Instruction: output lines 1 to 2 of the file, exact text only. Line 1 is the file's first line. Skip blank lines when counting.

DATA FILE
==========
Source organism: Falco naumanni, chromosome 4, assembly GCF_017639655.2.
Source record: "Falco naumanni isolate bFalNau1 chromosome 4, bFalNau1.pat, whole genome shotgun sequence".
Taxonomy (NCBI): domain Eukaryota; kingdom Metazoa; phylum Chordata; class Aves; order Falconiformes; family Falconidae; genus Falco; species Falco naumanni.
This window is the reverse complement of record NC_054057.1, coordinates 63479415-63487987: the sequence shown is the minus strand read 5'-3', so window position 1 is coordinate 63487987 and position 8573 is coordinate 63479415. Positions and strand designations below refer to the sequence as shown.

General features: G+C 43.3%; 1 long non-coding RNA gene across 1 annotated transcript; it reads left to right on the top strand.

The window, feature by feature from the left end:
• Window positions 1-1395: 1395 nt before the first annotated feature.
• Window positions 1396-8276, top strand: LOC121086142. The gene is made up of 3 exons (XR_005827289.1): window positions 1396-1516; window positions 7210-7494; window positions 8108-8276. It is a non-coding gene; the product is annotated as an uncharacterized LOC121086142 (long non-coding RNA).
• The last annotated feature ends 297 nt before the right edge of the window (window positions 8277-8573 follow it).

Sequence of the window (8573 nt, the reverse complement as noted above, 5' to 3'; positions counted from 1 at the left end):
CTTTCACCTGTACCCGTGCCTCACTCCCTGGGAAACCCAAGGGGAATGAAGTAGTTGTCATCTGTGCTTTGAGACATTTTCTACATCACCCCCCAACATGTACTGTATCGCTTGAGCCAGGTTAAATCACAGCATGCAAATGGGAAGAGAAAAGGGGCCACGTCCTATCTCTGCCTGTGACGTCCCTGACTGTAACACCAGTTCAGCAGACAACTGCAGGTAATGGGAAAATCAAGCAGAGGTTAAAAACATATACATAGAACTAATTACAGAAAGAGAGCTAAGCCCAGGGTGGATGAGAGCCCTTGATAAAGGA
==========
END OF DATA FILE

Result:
Source organism: Falco naumanni, chromosome 4, assembly GCF_017639655.2.
Source record: "Falco naumanni isolate bFalNau1 chromosome 4, bFalNau1.pat, whole genome shotgun sequence".